• Suzanne chose to dance with the guy who was wearing a blue bandana.

“who was wearing a blue bandana” is restrictive because the writer needs to distinguish the guy from the other people at the dance.)

  • Suzanne chose to dance with the guy wearing a blue bandana, which was faded.

“which was faded” is non-restrictive because the writer is merely adding information about the bandana.

The distinction between restrictive and non-restrictive clauses is less important while you are drafting, but it is quite important during the editing stage of the writing process.


Adverb subordinate clauses, as the name suggests, will modify a verb by describing:

  • how,
  • when,
  • why,
  • where,
  • or under what condition something is happening or someone is doing an action.

These clauses will be added to a sentence to provide additional description and information.

The most noticeable characteristic of adverb subordinate clauses is that they will begin with one of the subordinate conjunctions

Although adverb subordinate clauses contain at least one subject and one verb, they begin with words that make them dependent. In other words, these clauses have to be attached to independent clauses that provide additional information in order for them to make sense.

Let’s look at some examples:

  • Because it might rain, I will bring an umbrella to the festival.
  • Although your mother doesn’t like him, she must admit that he plays the piano beautifully.
  • Whenever we leave the beach at dinner time, we get pizza at the brewery.
  • Unless you would rather ride by yourself, we should drive home together.
  • So that you don’t have to pay a fine, you better not park in front of that fire hydrant.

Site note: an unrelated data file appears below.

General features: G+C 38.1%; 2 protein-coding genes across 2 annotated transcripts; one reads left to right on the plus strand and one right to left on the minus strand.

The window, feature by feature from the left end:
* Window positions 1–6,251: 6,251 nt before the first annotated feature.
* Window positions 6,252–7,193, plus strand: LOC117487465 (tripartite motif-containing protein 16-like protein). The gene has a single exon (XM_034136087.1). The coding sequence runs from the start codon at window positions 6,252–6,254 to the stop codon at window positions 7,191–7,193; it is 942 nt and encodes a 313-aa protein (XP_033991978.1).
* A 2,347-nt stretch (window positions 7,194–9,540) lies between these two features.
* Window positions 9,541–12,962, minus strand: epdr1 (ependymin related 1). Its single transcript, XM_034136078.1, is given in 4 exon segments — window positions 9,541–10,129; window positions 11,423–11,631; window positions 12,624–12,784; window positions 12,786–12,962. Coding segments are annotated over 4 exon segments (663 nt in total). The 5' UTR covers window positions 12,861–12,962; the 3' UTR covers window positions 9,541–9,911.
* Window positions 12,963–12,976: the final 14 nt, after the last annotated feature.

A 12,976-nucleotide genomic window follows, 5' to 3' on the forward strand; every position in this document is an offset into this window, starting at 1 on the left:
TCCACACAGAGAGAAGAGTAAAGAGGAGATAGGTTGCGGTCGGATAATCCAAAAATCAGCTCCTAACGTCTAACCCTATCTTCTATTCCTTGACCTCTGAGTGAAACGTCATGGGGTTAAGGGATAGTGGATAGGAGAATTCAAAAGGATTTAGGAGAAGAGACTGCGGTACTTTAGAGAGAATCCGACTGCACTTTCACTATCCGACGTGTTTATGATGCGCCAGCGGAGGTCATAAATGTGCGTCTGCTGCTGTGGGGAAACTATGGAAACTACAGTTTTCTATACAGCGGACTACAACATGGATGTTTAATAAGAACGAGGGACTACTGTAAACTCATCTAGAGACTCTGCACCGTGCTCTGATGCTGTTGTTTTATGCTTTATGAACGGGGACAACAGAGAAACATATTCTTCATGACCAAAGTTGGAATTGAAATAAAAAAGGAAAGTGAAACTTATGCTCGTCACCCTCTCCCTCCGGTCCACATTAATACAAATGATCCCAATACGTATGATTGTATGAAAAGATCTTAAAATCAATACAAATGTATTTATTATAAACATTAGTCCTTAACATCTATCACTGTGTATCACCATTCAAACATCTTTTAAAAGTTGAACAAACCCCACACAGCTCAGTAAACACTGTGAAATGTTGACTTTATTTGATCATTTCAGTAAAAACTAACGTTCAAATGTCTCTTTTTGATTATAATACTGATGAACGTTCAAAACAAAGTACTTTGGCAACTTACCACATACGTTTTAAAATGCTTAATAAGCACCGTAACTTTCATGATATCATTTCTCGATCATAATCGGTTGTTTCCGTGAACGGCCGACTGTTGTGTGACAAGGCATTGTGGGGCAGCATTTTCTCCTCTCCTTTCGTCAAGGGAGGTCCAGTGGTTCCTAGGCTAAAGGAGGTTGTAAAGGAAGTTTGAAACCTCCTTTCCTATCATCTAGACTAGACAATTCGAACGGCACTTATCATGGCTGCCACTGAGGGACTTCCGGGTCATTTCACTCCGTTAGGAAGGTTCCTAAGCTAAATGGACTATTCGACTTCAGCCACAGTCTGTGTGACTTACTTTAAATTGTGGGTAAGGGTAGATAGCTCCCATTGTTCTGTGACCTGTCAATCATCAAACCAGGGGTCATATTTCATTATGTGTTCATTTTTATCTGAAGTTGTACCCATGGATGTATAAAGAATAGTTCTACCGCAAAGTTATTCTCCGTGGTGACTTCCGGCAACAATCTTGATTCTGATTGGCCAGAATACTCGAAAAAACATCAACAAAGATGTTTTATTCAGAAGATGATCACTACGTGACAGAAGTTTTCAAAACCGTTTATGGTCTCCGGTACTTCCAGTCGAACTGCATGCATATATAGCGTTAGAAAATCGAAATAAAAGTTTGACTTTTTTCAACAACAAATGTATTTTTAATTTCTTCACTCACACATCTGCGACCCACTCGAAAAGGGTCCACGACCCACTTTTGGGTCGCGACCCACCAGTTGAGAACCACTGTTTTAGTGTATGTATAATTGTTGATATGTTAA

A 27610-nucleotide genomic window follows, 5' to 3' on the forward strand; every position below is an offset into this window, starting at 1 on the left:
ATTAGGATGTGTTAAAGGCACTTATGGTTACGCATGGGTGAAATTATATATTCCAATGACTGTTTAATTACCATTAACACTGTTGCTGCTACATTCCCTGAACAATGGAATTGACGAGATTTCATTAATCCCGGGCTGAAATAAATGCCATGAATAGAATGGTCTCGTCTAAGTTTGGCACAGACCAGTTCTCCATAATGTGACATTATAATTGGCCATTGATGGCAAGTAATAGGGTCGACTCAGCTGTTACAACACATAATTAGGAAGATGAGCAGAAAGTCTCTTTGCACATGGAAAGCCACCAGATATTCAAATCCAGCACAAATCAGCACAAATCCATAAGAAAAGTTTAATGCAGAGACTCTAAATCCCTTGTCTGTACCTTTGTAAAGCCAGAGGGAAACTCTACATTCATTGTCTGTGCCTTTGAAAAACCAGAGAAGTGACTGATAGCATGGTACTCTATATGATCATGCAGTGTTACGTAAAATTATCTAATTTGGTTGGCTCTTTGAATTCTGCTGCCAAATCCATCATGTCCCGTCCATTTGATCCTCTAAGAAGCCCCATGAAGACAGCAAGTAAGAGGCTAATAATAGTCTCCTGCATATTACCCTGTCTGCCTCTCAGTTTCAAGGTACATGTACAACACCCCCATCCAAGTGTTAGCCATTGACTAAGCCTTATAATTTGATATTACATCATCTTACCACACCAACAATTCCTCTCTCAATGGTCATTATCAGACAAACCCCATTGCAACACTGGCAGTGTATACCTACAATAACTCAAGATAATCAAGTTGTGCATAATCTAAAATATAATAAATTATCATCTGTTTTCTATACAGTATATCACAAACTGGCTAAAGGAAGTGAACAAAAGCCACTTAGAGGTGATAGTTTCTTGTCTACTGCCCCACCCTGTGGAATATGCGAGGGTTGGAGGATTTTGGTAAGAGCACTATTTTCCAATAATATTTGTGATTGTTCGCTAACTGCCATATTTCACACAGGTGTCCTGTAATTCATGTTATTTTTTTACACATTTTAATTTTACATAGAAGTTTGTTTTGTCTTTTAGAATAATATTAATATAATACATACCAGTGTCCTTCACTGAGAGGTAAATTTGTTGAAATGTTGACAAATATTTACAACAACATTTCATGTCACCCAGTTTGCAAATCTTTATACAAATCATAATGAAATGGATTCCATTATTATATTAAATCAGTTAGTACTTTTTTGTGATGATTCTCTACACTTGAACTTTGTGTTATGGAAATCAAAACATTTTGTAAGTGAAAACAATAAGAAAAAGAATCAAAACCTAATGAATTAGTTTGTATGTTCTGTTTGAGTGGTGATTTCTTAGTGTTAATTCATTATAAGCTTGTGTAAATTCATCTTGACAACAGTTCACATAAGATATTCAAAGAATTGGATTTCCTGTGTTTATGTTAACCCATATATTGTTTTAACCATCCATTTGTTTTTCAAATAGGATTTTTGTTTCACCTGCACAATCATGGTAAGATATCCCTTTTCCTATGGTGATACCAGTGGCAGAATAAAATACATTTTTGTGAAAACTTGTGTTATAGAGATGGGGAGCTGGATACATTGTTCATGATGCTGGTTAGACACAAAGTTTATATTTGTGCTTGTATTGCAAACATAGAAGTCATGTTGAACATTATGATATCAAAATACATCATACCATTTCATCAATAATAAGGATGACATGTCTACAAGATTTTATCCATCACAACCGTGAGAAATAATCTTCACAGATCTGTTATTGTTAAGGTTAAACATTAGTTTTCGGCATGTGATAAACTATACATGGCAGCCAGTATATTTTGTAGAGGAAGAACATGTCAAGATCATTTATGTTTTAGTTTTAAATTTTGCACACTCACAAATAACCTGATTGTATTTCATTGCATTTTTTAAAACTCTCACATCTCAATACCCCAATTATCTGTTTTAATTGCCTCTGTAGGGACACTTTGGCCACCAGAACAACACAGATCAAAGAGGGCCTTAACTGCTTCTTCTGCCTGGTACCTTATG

• After she finished the interview, Emma felt relieved.

For each of the above, notice how we have answered a potential question the reader might ask. Adverb clauses will:

  • describe the verb
  • and add detail to your sentences.

In the first example above, the adverb clause clarifies why Fiona is “bringing” the umbrella. Also, when you learn about the four sentence types, you will discover that adverb clauses create a unique type of sentence.


Adverb Subordinate Clauses require a comma if they are placed before the main clause. You are free to place an adverb subordinate clause before or after the main clause. Here are some examples:

  • Because it might rain, I will bring an umbrella to the festival. (comma)
  • I will bring an umbrella to the festival because it might rain. (no comma)

The rule is simply to place a comma after the clause if it precedes the main sentence, but generally to omit the comma if it appears after the main sentence.

To review, there are two rules to remember when punctuating adverb subordinate clauses:

  • If the clause is at the beginning of the sentence, use a comma after the clause.
  • If the clause is at the end of the sentence, you will generally not use a comma.

There is, however, an exception to rule #2: If the clause comes at the end of the sentence and is contrasting or contradictory, then you insert a comma. For example:

  • He cleaned the kitchen, whereas his roommate sat on the couch eating pizza.

In this case, you use a comma because the clause comes at the end of the sentence and is also a contradictory idea.


Which of the versions of sentences above do you prefer? Which placement (before or after) gets your attention and produces a strong sentence? Your answers to these questions will help you to begin to think about your writing style.

For greater emphasis, many writers will place adverb subordinate clauses at the beginning of their sentences rather than after. This is also true of many arguments when writers qualify their position before stating their main argument.